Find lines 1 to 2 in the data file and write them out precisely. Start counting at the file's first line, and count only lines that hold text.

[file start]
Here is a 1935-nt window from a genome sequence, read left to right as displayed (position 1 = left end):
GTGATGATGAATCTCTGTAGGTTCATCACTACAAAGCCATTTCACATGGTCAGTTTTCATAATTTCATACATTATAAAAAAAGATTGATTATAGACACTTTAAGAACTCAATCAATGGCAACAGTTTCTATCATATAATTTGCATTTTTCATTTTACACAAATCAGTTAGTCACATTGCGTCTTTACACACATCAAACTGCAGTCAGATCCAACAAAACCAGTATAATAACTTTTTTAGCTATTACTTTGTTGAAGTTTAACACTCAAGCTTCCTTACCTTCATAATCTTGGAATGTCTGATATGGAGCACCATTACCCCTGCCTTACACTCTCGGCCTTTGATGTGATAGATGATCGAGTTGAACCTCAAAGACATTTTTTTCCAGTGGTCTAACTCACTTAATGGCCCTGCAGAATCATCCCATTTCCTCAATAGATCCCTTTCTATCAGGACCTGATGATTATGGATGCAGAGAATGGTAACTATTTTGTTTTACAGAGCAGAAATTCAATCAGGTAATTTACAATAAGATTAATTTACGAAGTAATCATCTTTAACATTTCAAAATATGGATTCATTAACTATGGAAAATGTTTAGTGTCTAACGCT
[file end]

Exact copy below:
Here is a 1935-nt window from a genome sequence, read left to right as displayed (position 1 = left end):
GTGATGATGAATCTCTGTAGGTTCATCACTACAAAGCCATTTCACATGGTCAGTTTTCATAATTTCATACATTATAAAAAAAGATTGATTATAGACACTTTAAGAACTCAATCAATGGCAACAGTTTCTATCATATAATTTGCATTTTTCATTTTACACAAATCAGTTAGTCACATTGCGTCTTTACACACATCAAACTGCAGTCAGATCCAACAAAACCAGTATAATAACTTTTTTAGCTATTACTTTGTTGAAGTTTAACACTCAAGCTTCCTTACCTTCATAATCTTGGAATGTCTGATATGGAGCACCATTACCCCTGCCTTACACTCTCGGCCTTTGATGTGATAGATGATCGAGTTGAACCTCAAAGACATTTTTTTCCAGTGGTCTAACTCACTTAATGGCCCTGCAGAATCATCCCATTTCCTCAATAGATCCCTTTCTATCAGGACCTGATGATTATGGATGCAGAGAATGGTAACTATTTTGTTTTACAGAGCAGAAATTCAATCAGGTAATTTACAATAAGATTAATTTACGAAGTAATCATCTTTAACATTTCAAAATATGGATTCATTAACTATGGAAAATGTTTAGTGTCTAACGCT